Mallorca – final days

This blog has two days in one, and that will be it until I return to the Isle of Man. And, although I have only been away less than a week I am homesick for the varied vistas and landscapes of the Isle of Man. The mountains of Mallorca are beautiful but one walk looks much like another and all our guided walks have led us around the mountainous outskirts of Sóller and there is only so much of that an IOM islander can take, however stunning the views may be. For me, variety is the spice of life.

And it has been so so hot, I have spent every day soaking wet from head to foot, so, today I have abandoned the group and elected instead to do nothing – although, as you well know, doing nothing does not sit well with me, so I shall no doubt engage in my usual wanderings at some point.

On Wednesday, I forewent the boat trip to the next cove, feeling a need for solitude. My Garmin watch is also playing up so I wanted to see if I could get a replacement battery in Sóller. It was great to get the boots off, give the feet an airing and wear sandals for the short walk around the hills to Soller. I called in at the Port de Sóller tourist information to find out which paths to take – only they weren’t much use as they couldn’t furnish me with any sensible footpath maps. I was however pointed in the direction of footpath no 4, De Figuera, an ancient track leading past a 400 year old house with a tower created for the woman of the house, and featuring many terraces of olives groves, lemon and walnut trees.


At this point, my track left the tarmac and went to the right, through more olive groves. As I dropped off the hillside I was delighted by a surprise view and the path changed from a wide dirt track to a normal single person footpath.

The footpath was well-marked right up to the roundabout on the main road at Sóller, but what I wasn’t warned about was that although the footpath itself is 3 miles there is still a further 1.5 miles of road walking into the centre of Sóller. I often feel it is interesting to see the hidden suburbs of towns, and in this case, I seemed to be walking through the car repair area! There was garage after garage, more than we have in the whole of the south of the Isle of Man. I went past a museum and made a mental note to return once I had found the battery shop, though by the time I had done that, the museum had shut up shop for the day – at 1pm! I didn’t get my battery though the shop assistant was very helpful and told me what to do. I couldn’t find any park to sit in to have my lunch so sat by the tram station to eat and then returned to Port de Sóller. Sóller does have rather splendid plane trees.

Yesterday’s harder walk started from the hotel with the focal points being the Mirador, a popular scenic viewpoint overlooking the coast and Sóller alike,and Fornalutx, an impressive well-kept village only a stone’s throw across the valley from our drinking hole in Binianarix a couple of days before.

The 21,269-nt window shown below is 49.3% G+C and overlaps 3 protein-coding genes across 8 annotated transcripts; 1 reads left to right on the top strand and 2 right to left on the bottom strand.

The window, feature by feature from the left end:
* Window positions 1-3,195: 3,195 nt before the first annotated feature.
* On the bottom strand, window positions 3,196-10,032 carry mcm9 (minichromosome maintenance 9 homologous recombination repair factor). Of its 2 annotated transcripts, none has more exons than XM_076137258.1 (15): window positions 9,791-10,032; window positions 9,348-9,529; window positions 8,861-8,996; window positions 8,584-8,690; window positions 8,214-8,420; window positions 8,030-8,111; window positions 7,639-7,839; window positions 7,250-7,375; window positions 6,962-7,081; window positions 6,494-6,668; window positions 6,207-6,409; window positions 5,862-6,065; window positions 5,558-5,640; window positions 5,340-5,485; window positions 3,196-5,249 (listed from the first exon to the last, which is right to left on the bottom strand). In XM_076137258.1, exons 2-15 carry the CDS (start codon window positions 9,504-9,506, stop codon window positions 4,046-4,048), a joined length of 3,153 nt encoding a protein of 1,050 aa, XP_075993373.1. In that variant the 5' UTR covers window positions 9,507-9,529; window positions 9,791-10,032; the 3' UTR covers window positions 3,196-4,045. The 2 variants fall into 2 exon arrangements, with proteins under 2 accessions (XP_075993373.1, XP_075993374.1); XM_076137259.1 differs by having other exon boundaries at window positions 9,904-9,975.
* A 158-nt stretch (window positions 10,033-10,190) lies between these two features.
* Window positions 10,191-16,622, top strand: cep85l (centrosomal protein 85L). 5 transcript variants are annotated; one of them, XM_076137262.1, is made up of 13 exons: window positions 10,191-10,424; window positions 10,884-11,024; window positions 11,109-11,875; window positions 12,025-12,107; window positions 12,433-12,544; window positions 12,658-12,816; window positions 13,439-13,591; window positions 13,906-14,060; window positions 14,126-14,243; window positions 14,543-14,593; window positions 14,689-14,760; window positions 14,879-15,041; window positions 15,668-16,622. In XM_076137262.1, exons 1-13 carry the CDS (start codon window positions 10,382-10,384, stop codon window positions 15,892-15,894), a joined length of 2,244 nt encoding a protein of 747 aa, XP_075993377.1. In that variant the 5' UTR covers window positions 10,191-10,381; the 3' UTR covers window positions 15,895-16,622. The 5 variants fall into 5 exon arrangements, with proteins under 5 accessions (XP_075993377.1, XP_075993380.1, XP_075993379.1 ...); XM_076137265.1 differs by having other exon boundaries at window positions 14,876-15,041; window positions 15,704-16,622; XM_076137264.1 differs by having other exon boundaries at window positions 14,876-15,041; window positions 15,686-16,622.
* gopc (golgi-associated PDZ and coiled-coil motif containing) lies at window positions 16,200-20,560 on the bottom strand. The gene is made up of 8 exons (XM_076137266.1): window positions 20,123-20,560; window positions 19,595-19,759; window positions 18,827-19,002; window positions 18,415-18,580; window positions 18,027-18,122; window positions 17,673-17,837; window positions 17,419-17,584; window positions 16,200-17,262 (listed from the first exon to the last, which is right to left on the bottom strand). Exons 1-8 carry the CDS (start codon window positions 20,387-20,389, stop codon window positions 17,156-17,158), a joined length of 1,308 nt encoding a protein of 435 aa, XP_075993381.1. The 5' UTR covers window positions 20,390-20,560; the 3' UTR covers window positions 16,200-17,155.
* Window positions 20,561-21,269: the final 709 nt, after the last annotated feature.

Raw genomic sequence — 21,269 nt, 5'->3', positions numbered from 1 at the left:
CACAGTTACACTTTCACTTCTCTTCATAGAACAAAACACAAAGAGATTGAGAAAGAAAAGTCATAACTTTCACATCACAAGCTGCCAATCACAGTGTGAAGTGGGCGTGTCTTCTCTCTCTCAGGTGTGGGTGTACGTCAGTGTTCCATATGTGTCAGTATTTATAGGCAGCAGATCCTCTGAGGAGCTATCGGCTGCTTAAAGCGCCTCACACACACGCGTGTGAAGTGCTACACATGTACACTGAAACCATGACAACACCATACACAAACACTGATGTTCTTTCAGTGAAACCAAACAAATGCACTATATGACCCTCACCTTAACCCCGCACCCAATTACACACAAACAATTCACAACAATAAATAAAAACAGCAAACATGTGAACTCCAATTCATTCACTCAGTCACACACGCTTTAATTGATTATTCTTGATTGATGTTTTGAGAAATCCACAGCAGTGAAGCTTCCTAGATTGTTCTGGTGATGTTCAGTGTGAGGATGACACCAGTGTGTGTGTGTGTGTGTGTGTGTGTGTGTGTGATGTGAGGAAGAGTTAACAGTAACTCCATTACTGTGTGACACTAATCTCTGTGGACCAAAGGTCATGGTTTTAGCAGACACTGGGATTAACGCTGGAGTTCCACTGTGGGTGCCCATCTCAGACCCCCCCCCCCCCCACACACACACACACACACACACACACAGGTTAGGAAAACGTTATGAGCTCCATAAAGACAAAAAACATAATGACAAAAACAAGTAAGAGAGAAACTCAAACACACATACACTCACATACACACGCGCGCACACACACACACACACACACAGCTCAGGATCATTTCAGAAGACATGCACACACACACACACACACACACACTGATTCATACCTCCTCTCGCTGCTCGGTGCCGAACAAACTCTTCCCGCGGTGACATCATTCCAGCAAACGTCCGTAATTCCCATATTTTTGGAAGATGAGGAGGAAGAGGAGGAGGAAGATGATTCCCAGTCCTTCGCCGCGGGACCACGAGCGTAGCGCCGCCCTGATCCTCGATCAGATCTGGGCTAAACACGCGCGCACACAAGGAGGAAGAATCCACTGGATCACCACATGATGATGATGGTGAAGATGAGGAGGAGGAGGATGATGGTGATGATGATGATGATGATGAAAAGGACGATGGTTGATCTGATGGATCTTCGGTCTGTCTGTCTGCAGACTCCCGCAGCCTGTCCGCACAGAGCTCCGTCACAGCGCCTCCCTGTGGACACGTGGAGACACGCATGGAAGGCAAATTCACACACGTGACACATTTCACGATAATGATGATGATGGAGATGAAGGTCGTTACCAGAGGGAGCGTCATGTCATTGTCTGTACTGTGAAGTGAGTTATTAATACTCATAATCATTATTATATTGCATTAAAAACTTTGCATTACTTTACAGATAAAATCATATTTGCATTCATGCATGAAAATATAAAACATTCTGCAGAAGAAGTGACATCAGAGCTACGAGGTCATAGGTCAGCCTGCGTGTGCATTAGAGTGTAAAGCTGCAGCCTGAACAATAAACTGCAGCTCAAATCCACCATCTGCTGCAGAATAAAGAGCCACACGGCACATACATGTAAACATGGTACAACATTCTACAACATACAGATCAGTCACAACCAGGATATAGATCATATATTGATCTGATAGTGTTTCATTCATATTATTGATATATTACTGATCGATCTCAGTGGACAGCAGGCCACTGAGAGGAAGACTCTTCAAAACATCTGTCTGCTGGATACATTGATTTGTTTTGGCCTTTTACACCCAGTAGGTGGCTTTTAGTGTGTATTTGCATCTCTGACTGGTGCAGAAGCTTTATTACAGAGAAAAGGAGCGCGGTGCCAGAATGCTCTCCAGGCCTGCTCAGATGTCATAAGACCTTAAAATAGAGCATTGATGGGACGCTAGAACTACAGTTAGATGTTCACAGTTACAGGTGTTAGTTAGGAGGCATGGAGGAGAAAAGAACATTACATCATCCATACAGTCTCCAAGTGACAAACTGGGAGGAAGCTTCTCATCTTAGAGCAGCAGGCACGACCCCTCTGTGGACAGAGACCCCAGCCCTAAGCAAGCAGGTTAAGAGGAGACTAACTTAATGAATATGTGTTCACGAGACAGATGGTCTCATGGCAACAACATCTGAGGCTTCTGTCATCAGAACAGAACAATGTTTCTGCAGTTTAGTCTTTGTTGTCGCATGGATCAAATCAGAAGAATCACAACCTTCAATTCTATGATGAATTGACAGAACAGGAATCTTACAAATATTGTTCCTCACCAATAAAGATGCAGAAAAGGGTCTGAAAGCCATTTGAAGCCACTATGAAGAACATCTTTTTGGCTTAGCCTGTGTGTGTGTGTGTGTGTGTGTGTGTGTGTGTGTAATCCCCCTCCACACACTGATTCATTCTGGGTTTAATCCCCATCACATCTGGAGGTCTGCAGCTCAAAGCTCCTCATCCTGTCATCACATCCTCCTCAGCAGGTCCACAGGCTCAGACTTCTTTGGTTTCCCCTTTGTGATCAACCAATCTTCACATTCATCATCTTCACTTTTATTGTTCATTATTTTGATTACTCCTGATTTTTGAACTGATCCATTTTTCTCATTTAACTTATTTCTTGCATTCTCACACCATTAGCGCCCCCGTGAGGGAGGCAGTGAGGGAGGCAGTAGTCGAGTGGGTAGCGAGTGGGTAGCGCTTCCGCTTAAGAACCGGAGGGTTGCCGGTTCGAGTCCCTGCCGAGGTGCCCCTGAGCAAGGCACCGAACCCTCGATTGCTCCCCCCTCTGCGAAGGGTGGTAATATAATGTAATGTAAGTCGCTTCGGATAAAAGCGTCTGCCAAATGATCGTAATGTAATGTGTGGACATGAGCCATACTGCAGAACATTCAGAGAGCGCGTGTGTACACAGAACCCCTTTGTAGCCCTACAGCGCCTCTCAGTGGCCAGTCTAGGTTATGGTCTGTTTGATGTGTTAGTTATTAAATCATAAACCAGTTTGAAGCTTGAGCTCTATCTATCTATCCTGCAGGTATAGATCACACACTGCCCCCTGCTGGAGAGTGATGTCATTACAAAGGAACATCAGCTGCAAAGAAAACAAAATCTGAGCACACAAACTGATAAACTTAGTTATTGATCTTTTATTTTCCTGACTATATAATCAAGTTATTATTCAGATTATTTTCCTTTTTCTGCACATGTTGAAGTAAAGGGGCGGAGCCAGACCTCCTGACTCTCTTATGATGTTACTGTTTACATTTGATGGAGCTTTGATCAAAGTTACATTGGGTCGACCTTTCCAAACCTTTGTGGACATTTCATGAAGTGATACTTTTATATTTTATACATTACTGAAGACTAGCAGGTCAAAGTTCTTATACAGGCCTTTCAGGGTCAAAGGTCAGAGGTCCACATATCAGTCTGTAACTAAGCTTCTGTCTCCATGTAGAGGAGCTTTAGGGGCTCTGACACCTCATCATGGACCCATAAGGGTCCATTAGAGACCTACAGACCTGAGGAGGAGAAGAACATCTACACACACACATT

We started on another footpath from Port de Sóller adjacent to the one I had taken on Wednesday, only this one was a lot prettier, a stony footpath with wet vegetation overhanging in many places. This might often be considered a hindrance, but given how hot it was, it was a welcome relief when the leaves brushed onto the skin and clothing and dropped its load on us. This was a shorter path than the one I had taken, but surprisingly the two joined up once round the hill. After stopping for a refreshing orange juice, we started our climb.

Nothing is especially steep or difficult, it’s more that the ascent just goes on and on, and in this heat it was necessary – at least for me – to have several drink and wipe-down stops. Others too were finding it heavy going, and yet others were happy to continue at a reasonable pace without a break. The leader ordered a 10 minute break which was well received by those of us in less of a hurry. To me, if we are out for a full day, there is no reason to rush, especially when it is so very hot and humid.


I want to stop and stare and not walk blindly on without gazing from side to side, as in the photo above. Taking a step away from the path I was able to appreciate this particular view all by myself. Most of the ascent was along stony tracks through light plantations of holm oaks as we gained height. At the Mirador, the views were enthralling in all directions. There is a restaurant here with a wide terrace and equivalent views.

From here is was all downhill on good paths to the pretty village of Fornalutx, with its colourful flowers and sandy stone houses. It has a small central square and you can imagine this having been a meeting point for locals and lovers for centuries and now for tourists in the two bars.

From here it was a short walk into Sóller and the tram back to Port de Sóller. We passed another washhouse, so I gave my hair a good soaking and it felt great; goodness what I looked like, but I was past caring.  And as the sun went down on our walk, we had a final peek of our high peak of the week as we made our final descent, shown peeping over the slightly lower hills in the cover photo.

It was a good walk, final distance about 10 miles with about 1800 ft of ascent and the same amount of descent.

I shall sign off now from Mallorca and normal service on the Isle of Man will resume next week. I hope you have enjoyed this short interlude. If you want to read the Isle of Man blogs just click on the Easy, Medium & Harder buttons on the side and you will find only Isle of Man walks!

Adios de Mallorca.

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